Japan said Tuesday it had successfully extracted methane hydrate, known as "fire ice", from its seabed, possibly unlocking many years' worth of gas for the resource-starved country.
In what they are claiming as a world first, a consortium is drilling for the hydrate, a fossil fuel that looks like ice but consists of very densely-packed methane surrounded by water molecules, one kilometre (3,300 feet) below sea level.
The solid white substance burns with a pale flame, leaving nothing but water. One cubic metre of it is estimated to contain many times the equivalent volume of methane in gas form.
The consortium, led by Japan Oil, Gas and Metals National Corporation, began initial work in February last year and on Tuesday started a two-week experimental production, an economy, trade and industry ministry official said.
"It is the world's first offshore experiment producing gas from methane hydrate," the official said, adding that the team successfully collected methane gas extracted from the half-frozen substance.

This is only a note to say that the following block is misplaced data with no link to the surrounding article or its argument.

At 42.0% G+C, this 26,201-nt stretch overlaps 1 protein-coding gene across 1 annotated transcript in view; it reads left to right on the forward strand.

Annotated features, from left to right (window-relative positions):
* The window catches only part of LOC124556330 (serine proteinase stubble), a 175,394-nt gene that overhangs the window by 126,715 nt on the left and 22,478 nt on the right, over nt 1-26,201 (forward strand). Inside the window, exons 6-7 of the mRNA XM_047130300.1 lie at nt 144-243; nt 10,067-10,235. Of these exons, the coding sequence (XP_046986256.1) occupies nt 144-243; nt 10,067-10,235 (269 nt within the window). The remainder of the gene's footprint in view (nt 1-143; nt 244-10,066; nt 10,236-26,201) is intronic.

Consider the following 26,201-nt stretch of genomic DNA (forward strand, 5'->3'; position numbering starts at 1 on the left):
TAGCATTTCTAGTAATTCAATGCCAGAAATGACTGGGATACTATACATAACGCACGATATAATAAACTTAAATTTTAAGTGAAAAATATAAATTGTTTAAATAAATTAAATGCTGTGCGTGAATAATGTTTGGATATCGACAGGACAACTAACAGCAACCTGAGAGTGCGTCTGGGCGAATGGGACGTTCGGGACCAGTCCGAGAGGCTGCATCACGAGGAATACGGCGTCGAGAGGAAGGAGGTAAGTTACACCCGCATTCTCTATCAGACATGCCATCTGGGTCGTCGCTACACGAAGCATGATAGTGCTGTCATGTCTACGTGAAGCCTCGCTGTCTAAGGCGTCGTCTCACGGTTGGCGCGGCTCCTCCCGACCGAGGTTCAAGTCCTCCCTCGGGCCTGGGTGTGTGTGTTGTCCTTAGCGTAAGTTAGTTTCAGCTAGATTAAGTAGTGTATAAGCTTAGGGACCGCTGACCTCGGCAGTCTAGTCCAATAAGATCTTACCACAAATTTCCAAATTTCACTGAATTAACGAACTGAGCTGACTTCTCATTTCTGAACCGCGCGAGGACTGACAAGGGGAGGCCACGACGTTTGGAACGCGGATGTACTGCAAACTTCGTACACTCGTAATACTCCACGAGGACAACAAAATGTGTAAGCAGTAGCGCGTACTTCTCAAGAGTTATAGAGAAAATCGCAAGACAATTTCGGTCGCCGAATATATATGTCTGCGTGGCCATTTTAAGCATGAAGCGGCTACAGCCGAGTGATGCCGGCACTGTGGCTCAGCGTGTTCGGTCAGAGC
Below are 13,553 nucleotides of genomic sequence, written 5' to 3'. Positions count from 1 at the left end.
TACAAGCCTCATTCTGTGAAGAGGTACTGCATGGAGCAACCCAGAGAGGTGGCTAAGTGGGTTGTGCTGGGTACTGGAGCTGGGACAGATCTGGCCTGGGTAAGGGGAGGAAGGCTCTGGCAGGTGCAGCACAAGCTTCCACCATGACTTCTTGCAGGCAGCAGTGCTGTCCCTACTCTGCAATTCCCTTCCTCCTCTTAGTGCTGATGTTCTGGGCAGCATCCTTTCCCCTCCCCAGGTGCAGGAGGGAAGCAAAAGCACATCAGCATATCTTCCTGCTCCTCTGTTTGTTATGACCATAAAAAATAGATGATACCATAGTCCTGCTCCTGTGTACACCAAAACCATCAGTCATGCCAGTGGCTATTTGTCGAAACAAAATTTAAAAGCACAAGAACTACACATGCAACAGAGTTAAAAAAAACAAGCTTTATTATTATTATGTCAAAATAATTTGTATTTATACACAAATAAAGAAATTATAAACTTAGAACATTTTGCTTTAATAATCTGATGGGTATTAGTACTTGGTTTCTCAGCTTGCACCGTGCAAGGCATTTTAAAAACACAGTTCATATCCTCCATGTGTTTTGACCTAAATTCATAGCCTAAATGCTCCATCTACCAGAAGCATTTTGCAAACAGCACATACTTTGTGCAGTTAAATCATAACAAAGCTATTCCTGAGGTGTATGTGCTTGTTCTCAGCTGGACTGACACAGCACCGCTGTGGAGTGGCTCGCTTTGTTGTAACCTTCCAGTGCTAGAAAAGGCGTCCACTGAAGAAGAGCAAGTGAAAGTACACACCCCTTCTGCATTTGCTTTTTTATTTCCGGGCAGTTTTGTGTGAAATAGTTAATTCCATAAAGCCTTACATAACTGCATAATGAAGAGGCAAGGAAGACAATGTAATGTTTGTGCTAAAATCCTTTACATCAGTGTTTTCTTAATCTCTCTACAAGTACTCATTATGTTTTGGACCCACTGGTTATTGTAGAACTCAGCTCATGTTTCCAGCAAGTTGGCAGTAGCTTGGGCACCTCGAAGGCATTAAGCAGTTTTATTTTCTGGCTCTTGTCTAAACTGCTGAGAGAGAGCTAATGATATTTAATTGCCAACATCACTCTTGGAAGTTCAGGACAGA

Under the project, the consortium is to separate methane—the primary component of natural gas—from the solid clathrate compound under the seabed using the high pressures available at depth, officials said.
A huge layer of methane hydrate containing 1.1 trillion cubic metres (38.5 trillion cubic feet) in natural gas—equivalent to Japan's consumption of the gas for 11 years—is believed to lie in the ocean floor off the coast of Shikoku island, western Japan, the officials said.
"We aim to establish methane hydrate production technologies for practical use by the fiscal 2018 year" ending March 2019, a consortium official said.
The move comes as resource-poor Japan has struck out in search of new energy supplies after it shut down its stable of nuclear reactors in the wake of 2011's tsunami-sparked nuclear crisis.
Japan switched off its atomic reactors for safety checks following the disaster that saw a wall of water hit the Fukushima plant, crippling its cooling systems and sending reactors into meltdown.
Only two of the nation's 50 reactors are now operating, with more stringent safety standards and political nervousness in the wake of the worst nuclear accident since Chernobyl in 1986 keeping the rest out of action.
This has meant energy costs have shot up for Japan as it has been forced to buy pricey fossil-fuel alternatives.
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